In case you haven't noticed, director Christopher Nolan is an amazing visual storyteller. His most recent film, Dunkirk, is in my mind his greatest visual achievement. I was in awe as I watched this film, because of how masterfully he told the story through the film's visuals. There wasn't a lot of dialogue in the film, and there didn't need to be.
The YouTube channel, Like Stories of Old, recently re-edited Nolan's Dunkirk as a black and white short silent film to highlight the power of the film's visual storytelling. It's pretty amazing how well it works! You can still feel the emotional weight of the journey that the characters are going through. The channel's creator explained the reasoning behind turning Dunkirk into a silent movie and the work that went into creating it, saying:
"This is a special project of mine unlike anything I’ve ever done before. What started off as a regular essay on Dunkirk’s visual storytelling and its influences from silent films, slowly turned into what is by far my most experimental video to date. It began when I re-edited a few clips from Dunkirk into a silent film style to compare it to existing silent films that Nolan mentioned as his inspirations (and also; because it was just really fun to do). I was amazed at how well it translated and how well it highlighted Nolan’s use of camera angles, body language, facial expressions and staging in Dunkirk’s storytelling; a great use of visuals both in portraying minor conflicts as well as in telling the story as a whole.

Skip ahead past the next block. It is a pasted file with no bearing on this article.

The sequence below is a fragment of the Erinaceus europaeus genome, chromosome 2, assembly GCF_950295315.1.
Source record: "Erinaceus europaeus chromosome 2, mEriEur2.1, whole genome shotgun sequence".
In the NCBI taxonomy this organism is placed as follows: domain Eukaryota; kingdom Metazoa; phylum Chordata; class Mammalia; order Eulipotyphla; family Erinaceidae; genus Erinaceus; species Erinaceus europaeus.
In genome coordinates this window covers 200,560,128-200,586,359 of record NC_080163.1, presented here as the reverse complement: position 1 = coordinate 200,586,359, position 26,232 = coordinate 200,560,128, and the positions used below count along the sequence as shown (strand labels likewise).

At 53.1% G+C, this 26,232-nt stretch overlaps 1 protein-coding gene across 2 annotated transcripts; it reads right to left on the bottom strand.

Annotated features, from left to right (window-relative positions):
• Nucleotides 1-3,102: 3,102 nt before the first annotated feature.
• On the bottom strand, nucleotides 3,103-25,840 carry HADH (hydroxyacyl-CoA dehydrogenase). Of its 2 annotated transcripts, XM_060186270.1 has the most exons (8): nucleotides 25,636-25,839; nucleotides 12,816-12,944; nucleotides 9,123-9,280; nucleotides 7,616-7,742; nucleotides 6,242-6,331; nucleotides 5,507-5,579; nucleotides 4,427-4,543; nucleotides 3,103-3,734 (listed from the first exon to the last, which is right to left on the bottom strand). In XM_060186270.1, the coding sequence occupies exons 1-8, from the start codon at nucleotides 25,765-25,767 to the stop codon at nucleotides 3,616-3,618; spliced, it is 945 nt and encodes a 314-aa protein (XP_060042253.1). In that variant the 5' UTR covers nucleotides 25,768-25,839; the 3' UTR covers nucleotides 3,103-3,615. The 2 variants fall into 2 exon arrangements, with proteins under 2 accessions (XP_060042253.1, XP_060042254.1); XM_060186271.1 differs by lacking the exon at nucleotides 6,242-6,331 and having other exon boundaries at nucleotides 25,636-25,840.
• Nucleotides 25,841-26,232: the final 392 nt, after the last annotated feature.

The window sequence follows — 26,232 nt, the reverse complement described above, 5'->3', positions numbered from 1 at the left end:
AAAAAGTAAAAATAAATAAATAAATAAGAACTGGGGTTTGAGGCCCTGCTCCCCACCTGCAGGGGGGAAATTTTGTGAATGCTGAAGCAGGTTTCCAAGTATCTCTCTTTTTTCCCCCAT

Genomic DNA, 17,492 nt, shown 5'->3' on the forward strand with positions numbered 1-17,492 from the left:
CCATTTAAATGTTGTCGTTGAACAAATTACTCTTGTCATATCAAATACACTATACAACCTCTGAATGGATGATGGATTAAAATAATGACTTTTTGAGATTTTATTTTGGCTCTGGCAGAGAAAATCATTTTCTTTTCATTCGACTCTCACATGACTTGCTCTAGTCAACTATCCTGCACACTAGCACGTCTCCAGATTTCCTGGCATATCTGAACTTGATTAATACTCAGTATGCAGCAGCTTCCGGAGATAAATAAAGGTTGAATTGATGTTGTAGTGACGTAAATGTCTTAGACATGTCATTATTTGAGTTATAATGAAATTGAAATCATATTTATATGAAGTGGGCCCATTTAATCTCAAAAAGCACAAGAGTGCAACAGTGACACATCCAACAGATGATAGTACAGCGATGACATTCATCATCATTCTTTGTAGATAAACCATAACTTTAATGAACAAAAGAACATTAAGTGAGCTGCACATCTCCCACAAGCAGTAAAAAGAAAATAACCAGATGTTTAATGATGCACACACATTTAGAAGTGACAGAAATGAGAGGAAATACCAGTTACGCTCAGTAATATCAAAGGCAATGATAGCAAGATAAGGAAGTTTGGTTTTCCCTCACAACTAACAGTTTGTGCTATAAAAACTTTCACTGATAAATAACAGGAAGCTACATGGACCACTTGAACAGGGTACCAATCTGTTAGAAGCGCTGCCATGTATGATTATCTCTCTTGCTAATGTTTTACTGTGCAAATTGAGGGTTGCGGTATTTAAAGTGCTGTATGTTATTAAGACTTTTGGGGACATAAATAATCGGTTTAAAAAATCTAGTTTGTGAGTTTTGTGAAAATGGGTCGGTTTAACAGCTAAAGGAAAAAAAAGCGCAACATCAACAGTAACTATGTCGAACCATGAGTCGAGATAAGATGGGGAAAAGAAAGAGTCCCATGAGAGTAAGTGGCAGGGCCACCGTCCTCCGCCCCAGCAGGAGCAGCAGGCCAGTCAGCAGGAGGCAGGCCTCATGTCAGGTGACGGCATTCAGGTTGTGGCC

"This last point presented an interesting challenge for my video essay, because translating individual scenes into silent ones is relatively easy; I think there are many recent films that have scenes with strong visual storytelling, but I can’t think of many films that can be turned into a silent film in their entirety and still work. Dunkirk however, I believe, is one of those films. For a second I considered re-editing the entire film, but because that would obviously lead to copyright issues I decided to transform it into a short that showcases Dunkirk’s strength in visual storytelling in both the small details as well as the story as a whole. I tried as much as possible to maintain the essence of Dunkirk, but I also wanted it to stand on its own which meant I had to pay a lot of attention to its internal logic and do some creative editing."
Watch the video below and let us know what you think about this silent film version of the movie!